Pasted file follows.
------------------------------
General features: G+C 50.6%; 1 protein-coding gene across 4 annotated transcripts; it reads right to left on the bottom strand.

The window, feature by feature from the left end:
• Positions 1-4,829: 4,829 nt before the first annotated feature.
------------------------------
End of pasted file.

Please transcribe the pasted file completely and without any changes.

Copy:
General features: G+C 50.6%; 1 protein-coding gene across 4 annotated transcripts; it reads right to left on the bottom strand.

The window, feature by feature from the left end:
• Positions 1-4,829: 4,829 nt before the first annotated feature.